Billionaire Bob Rich, the owner of the privately held Rich Products Corporation is being urged to launch a new Buffalo-based marketing unit focused on ‘brand-building’ across the multi-national firm’s product channels. Many in the local business community believe that Rich Products has underplayed its hand in the global marketplace, particularly related to its firm-wide brand marketing strategies.
Other firms, like Proctor & Gamble, invest heavily in building stand-alone brands in various industry verticals that are positioned to dominate a given consumer market segment. This strategy allows the firm to monetize some of its market capitalization without significantly diminishing the conglomerate as a whole — like when the firm sold Pringles to Kellogg’s in 2012 for $2.65 billion.
Some in Buffalo’s business community, including the publisher of The Chronicle, believe that the Rich family can monetize an additional $6 billion to $8 billion in exit stransactions over the next ten years — and can do so in a way that keeps the privately held firm intact and doesn’t diminish the firm’s core operations, all the while enhancing its capacity to spawn new brands and spin-out those production units.
With Rich Product’s extensive distribution networks, it is capable of architecting unique brands and positioning them in the national consciousness pervasively in a short number of years. Rich Products can then sell or spin-off of those subsidiaries in a way that doesn’t diminish the parent brand’s core competencies or primary cash flows.
For Proctor & Gamble, it’s a relatively common strategy. It sold Duracell batteries to Berkshire Hathaway; it sold Folgers coffee and Crisco to The J.M. Smucker’s Company; it sold Aleve to Bayer; it sold Iams pet food to the Mars Corporation; among dozens of other transactions, whether with Fortune 500 companies, multi-billion dollar private equity funds, or through leveraged spin-offs.
Rather than doing it the way of Proctor & Gamble, which exited each of those industries following those transactions, Rich Products doesn’t need to exit any of its industry verticals because of its far reach across food categories. It could sell a brand of cookies without getting out of the cookie business, for instance.
As a matter of strategy, Rich Products hasn’t aggressively marketed stand-alone brands in their various industry verticals. Take for instance its founding product — Rich’s Whipped Topping — a non-dairy advent of Bob Rich, Sr. in 1945 during the milk shortages of the War period. To this day, the product is still marketed plainly and offered only in two flavors: regular and fat-free. Is there no market for mango-flavored whipped topping? Or pistachio, or banana, or watermelon?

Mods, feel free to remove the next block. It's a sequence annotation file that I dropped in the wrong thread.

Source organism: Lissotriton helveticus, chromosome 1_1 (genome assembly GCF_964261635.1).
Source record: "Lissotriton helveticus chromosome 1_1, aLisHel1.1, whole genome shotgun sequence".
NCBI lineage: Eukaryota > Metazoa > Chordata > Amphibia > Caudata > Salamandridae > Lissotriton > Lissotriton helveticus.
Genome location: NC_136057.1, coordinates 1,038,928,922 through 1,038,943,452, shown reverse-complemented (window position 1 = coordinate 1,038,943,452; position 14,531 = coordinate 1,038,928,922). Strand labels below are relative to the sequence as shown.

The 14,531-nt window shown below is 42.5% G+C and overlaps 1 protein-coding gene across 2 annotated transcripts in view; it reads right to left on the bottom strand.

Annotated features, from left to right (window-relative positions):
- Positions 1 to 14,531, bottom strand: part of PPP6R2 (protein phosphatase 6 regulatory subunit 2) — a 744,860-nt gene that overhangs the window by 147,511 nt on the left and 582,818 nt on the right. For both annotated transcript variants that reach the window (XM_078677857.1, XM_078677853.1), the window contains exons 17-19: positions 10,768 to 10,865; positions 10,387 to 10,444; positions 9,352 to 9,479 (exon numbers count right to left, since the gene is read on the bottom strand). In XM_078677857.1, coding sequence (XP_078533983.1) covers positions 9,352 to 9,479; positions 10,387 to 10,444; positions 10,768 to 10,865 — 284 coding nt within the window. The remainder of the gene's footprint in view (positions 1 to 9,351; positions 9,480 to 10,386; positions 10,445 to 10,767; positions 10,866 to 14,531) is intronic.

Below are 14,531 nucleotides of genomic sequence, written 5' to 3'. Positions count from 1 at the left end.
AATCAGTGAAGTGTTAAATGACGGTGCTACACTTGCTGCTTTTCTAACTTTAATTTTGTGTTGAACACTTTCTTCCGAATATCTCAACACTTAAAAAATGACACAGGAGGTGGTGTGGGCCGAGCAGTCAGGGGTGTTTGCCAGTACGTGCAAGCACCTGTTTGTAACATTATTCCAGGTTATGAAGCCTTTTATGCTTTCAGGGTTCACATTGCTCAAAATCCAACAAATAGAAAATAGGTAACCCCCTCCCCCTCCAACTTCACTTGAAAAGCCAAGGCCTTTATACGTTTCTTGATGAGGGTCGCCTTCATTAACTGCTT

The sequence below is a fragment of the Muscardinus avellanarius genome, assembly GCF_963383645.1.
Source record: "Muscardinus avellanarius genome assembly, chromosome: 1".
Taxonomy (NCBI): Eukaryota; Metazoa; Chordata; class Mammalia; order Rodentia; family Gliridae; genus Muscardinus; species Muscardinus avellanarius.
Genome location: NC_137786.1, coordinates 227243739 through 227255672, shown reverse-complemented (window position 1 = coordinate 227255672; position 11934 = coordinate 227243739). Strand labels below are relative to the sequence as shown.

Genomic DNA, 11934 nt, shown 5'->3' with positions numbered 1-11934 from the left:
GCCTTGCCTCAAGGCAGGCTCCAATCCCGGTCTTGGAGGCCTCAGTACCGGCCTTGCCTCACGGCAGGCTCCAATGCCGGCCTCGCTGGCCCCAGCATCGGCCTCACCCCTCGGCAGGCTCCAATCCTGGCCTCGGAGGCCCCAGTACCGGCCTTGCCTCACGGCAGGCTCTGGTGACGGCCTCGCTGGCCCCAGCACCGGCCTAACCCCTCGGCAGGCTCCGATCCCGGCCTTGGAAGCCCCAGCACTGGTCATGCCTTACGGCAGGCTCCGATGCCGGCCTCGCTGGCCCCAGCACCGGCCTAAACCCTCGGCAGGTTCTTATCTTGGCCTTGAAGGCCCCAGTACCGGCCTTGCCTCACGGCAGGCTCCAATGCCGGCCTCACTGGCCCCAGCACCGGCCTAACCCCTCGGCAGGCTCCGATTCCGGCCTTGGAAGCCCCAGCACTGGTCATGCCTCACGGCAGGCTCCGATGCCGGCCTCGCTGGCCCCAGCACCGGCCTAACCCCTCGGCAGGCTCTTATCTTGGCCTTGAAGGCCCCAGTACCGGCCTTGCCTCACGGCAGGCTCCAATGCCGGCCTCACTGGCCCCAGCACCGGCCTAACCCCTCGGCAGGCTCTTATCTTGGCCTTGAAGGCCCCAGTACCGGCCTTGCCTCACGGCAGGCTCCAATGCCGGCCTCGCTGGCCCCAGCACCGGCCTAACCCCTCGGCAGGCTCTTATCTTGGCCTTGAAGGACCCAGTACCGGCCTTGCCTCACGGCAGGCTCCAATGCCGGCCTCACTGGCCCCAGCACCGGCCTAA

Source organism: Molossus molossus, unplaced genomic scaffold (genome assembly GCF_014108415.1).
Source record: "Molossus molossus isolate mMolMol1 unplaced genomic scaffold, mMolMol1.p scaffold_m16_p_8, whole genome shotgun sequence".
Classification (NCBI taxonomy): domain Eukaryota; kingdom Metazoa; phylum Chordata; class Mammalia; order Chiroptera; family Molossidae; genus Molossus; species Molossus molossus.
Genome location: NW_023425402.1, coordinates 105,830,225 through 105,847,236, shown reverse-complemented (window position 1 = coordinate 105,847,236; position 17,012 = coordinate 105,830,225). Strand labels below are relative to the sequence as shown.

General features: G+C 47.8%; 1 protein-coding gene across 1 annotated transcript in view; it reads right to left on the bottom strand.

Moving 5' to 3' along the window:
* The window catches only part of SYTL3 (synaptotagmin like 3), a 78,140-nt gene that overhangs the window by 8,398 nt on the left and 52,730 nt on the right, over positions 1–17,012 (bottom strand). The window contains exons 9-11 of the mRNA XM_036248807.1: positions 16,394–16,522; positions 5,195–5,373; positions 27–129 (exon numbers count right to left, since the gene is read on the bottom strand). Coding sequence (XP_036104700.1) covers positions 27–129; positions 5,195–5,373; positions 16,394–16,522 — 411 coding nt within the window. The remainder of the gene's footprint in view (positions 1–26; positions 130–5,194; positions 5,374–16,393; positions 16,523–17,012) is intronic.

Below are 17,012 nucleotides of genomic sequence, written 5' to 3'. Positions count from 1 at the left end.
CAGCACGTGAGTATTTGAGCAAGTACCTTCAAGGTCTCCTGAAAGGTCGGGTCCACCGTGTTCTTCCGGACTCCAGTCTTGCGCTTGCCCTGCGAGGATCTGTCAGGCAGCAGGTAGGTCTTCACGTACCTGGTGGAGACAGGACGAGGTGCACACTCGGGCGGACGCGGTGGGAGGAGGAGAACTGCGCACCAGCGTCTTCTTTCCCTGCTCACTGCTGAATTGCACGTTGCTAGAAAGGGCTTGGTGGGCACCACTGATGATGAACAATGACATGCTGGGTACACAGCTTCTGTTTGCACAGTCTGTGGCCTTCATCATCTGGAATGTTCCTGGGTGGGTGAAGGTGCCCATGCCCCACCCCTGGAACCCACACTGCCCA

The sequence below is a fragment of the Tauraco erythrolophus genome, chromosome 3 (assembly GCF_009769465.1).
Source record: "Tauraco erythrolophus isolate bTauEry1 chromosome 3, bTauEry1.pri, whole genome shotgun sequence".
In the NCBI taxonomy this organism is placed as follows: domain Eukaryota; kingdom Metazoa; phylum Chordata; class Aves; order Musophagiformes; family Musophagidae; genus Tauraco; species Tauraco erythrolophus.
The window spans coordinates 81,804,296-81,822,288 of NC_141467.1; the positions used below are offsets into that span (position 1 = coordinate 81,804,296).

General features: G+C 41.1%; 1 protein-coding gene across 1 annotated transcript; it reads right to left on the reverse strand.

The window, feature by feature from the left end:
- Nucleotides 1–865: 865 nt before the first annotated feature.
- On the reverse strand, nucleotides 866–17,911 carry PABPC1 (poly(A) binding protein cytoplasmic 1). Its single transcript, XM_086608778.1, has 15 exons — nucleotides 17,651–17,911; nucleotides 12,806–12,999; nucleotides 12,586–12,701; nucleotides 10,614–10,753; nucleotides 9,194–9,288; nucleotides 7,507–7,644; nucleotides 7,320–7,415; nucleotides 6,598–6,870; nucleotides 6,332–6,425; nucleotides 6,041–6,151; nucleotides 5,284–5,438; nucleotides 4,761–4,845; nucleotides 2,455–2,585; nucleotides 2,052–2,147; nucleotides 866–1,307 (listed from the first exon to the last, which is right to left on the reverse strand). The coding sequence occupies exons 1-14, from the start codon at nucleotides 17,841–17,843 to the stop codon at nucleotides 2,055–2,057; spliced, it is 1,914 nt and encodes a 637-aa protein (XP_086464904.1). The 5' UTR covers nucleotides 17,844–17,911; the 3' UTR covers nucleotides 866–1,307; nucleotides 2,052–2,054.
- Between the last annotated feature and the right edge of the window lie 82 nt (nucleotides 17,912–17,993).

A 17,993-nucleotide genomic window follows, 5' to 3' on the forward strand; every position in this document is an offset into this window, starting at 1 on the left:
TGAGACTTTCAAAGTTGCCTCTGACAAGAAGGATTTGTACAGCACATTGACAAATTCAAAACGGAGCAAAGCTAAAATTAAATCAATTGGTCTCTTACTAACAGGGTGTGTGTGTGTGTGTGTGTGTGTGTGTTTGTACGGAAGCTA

In contrast, just think of the ways that General Mill varietized wheat cereal into different configurations, flavors, and forms. They employed the Pillsbury Doughboy, Count Chocula, and Betty Crocker (among many others).
Observers postulate that a Buffalo-based marketing unit could tactically architect a slew of new brands around the firm’s existing product lines — from its cakes, icings, donuts, toppings, creamers, frozen snacks, and frozen pizzas — with the aspirational intention of monetizing an extra $10 billion for Buffalo-based company over the next ten years. It could also mean dozens of new jobs for area artists, creatives, and brand marketing experts.
Over the years the firm has acquired subsidiaries with highly evolved brand identities and largely stand-alone operating structures: F’real, a milkshake and smoothing vending business; Carvel, an ice cream cake producer; Casa Di Bertacchi, a frozen meatball manufacturer; Sea Pak, a Georgia-based seafood company; and Byron’s Smokehouse, a BBQ-themed frozen dinner producer.
The firm’s core brands (built internally over time rather than through acquisitions) are less well-fashioned: CoffeeRich, the non-dairy creamer; Rich Whip, it’s non-dairy whipped topping; Farm Rich, a line of frozen snack foods; and Our Speciality, a bakery and dessert producer.
CoffeeRich and Rich Whip, which sound like they could be positioned strongly in their segments, but each is only available in two basic flavors. But Rich’s competitors have decided to give customers a pallet of product varieties. CoffeeMate, a product of Nestle, is a non-dairy creamer that’s currently offered in 24 flavor varieties. Reddi Wip, a product of ConAgra, is available in eight flavor varieties. Rich’s reluctance to similarly varietize it’s two most core product lines has raised eyebrows in Buffalo business circles.
The firm’s line of baked sweets and desserts, Our Speciality, is not a protruding brand in the way that some logos pop in the isle, as it lacks the loud packaging of Hostess’ Twinkies. Instead, the line of products (which are far superior to Twinkies), offers a great diversity of snack options, without any of those particular options given too much of a spotlight or independent brand identity. The strategy seems to revel in understatement.
It is in this business unit that Rich Products has the most opportunity to monetize existing product lines through brand invention, positioning, and sale.